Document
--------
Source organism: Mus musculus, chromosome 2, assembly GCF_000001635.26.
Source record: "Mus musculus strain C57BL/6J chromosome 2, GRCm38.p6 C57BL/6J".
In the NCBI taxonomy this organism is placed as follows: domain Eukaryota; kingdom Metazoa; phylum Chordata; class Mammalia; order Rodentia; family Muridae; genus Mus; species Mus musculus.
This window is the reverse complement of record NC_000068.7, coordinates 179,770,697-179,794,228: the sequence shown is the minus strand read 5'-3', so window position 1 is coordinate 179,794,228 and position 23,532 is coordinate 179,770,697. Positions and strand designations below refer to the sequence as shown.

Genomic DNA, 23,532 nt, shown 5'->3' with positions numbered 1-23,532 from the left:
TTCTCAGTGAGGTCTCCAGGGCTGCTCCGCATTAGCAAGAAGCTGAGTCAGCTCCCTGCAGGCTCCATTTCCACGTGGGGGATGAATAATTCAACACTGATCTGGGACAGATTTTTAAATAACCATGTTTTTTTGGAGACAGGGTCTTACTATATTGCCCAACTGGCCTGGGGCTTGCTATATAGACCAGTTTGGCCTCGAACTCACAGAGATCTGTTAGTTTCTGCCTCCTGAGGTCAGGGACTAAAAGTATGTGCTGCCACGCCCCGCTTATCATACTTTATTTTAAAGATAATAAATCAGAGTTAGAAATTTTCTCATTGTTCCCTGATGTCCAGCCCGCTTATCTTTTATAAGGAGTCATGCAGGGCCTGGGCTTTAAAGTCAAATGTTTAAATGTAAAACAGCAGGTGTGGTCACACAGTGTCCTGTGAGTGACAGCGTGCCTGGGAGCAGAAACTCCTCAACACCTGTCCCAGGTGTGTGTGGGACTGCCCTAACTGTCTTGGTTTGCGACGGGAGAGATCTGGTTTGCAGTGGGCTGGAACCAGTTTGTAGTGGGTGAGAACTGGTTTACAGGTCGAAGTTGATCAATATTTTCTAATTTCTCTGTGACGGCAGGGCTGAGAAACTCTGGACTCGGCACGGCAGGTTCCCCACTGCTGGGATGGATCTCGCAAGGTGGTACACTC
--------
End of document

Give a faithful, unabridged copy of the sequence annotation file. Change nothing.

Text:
Source organism: Mus musculus, chromosome 2, assembly GCF_000001635.26.
Source record: "Mus musculus strain C57BL/6J chromosome 2, GRCm38.p6 C57BL/6J".
In the NCBI taxonomy this organism is placed as follows: domain Eukaryota; kingdom Metazoa; phylum Chordata; class Mammalia; order Rodentia; family Muridae; genus Mus; species Mus musculus.
This window is the reverse complement of record NC_000068.7, coordinates 179,770,697-179,794,228: the sequence shown is the minus strand read 5'-3', so window position 1 is coordinate 179,794,228 and position 23,532 is coordinate 179,770,697. Positions and strand designations below refer to the sequence as shown.

Genomic DNA, 23,532 nt, shown 5'->3' with positions numbered 1-23,532 from the left:
TTCTCAGTGAGGTCTCCAGGGCTGCTCCGCATTAGCAAGAAGCTGAGTCAGCTCCCTGCAGGCTCCATTTCCACGTGGGGGATGAATAATTCAACACTGATCTGGGACAGATTTTTAAATAACCATGTTTTTTTGGAGACAGGGTCTTACTATATTGCCCAACTGGCCTGGGGCTTGCTATATAGACCAGTTTGGCCTCGAACTCACAGAGATCTGTTAGTTTCTGCCTCCTGAGGTCAGGGACTAAAAGTATGTGCTGCCACGCCCCGCTTATCATACTTTATTTTAAAGATAATAAATCAGAGTTAGAAATTTTCTCATTGTTCCCTGATGTCCAGCCCGCTTATCTTTTATAAGGAGTCATGCAGGGCCTGGGCTTTAAAGTCAAATGTTTAAATGTAAAACAGCAGGTGTGGTCACACAGTGTCCTGTGAGTGACAGCGTGCCTGGGAGCAGAAACTCCTCAACACCTGTCCCAGGTGTGTGTGGGACTGCCCTAACTGTCTTGGTTTGCGACGGGAGAGATCTGGTTTGCAGTGGGCTGGAACCAGTTTGTAGTGGGTGAGAACTGGTTTACAGGTCGAAGTTGATCAATATTTTCTAATTTCTCTGTGACGGCAGGGCTGAGAAACTCTGGACTCGGCACGGCAGGTTCCCCACTGCTGGGATGGATCTCGCAAGGTGGTACACTC